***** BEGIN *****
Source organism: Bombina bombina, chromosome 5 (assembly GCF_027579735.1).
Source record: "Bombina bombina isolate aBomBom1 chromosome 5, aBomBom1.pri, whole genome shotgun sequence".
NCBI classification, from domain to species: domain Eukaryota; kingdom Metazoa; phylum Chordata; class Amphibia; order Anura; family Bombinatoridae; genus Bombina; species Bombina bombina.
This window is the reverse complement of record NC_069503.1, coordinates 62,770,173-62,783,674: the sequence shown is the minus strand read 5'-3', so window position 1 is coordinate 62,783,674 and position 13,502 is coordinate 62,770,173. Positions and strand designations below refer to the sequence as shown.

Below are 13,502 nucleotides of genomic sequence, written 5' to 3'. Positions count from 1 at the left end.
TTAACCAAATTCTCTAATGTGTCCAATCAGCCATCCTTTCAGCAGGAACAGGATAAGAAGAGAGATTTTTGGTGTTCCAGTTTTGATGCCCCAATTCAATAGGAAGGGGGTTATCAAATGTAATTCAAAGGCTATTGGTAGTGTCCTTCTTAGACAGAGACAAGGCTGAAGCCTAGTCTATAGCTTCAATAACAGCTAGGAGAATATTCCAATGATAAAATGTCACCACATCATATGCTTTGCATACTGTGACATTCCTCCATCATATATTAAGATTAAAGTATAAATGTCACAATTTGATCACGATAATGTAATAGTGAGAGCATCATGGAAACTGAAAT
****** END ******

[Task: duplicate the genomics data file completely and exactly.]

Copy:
Source organism: Bombina bombina, chromosome 5 (assembly GCF_027579735.1).
Source record: "Bombina bombina isolate aBomBom1 chromosome 5, aBomBom1.pri, whole genome shotgun sequence".
NCBI classification, from domain to species: domain Eukaryota; kingdom Metazoa; phylum Chordata; class Amphibia; order Anura; family Bombinatoridae; genus Bombina; species Bombina bombina.
This window is the reverse complement of record NC_069503.1, coordinates 62,770,173-62,783,674: the sequence shown is the minus strand read 5'-3', so window position 1 is coordinate 62,783,674 and position 13,502 is coordinate 62,770,173. Positions and strand designations below refer to the sequence as shown.

Below are 13,502 nucleotides of genomic sequence, written 5' to 3'. Positions count from 1 at the left end.
TTAACCAAATTCTCTAATGTGTCCAATCAGCCATCCTTTCAGCAGGAACAGGATAAGAAGAGAGATTTTTGGTGTTCCAGTTTTGATGCCCCAATTCAATAGGAAGGGGGTTATCAAATGTAATTCAAAGGCTATTGGTAGTGTCCTTCTTAGACAGAGACAAGGCTGAAGCCTAGTCTATAGCTTCAATAACAGCTAGGAGAATATTCCAATGATAAAATGTCACCACATCATATGCTTTGCATACTGTGACATTCCTCCATCATATATTAAGATTAAAGTATAAATGTCACAATTTGATCACGATAATGTAATAGTGAGAGCATCATGGAAACTGAAAT